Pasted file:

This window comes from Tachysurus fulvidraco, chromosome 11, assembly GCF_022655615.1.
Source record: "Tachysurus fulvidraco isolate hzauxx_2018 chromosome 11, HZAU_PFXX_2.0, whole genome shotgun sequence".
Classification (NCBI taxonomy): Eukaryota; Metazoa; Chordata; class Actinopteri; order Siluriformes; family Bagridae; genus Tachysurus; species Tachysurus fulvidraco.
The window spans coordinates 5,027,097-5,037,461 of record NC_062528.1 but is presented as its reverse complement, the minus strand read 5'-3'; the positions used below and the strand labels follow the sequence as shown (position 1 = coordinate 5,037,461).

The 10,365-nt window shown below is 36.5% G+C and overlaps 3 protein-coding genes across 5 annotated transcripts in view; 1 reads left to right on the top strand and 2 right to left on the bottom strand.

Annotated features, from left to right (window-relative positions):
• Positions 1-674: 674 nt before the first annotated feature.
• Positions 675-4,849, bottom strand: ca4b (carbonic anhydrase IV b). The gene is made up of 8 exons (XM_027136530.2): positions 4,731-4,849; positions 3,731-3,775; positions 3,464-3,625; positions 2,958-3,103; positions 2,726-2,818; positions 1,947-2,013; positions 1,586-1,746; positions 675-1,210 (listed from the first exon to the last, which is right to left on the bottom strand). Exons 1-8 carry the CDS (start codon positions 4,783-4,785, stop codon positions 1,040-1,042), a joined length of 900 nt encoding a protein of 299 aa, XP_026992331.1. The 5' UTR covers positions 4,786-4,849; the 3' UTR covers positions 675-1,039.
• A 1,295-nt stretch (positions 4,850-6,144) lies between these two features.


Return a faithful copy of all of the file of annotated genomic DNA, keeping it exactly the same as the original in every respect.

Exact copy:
This window comes from Tachysurus fulvidraco, chromosome 11, assembly GCF_022655615.1.
Source record: "Tachysurus fulvidraco isolate hzauxx_2018 chromosome 11, HZAU_PFXX_2.0, whole genome shotgun sequence".
Classification (NCBI taxonomy): Eukaryota; Metazoa; Chordata; class Actinopteri; order Siluriformes; family Bagridae; genus Tachysurus; species Tachysurus fulvidraco.
The window spans coordinates 5,027,097-5,037,461 of record NC_062528.1 but is presented as its reverse complement, the minus strand read 5'-3'; the positions used below and the strand labels follow the sequence as shown (position 1 = coordinate 5,037,461).

The 10,365-nt window shown below is 36.5% G+C and overlaps 3 protein-coding genes across 5 annotated transcripts in view; 1 reads left to right on the top strand and 2 right to left on the bottom strand.

Annotated features, from left to right (window-relative positions):
• Positions 1-674: 674 nt before the first annotated feature.
• Positions 675-4,849, bottom strand: ca4b (carbonic anhydrase IV b). The gene is made up of 8 exons (XM_027136530.2): positions 4,731-4,849; positions 3,731-3,775; positions 3,464-3,625; positions 2,958-3,103; positions 2,726-2,818; positions 1,947-2,013; positions 1,586-1,746; positions 675-1,210 (listed from the first exon to the last, which is right to left on the bottom strand). Exons 1-8 carry the CDS (start codon positions 4,783-4,785, stop codon positions 1,040-1,042), a joined length of 900 nt encoding a protein of 299 aa, XP_026992331.1. The 5' UTR covers positions 4,786-4,849; the 3' UTR covers positions 675-1,039.
• A 1,295-nt stretch (positions 4,850-6,144) lies between these two features.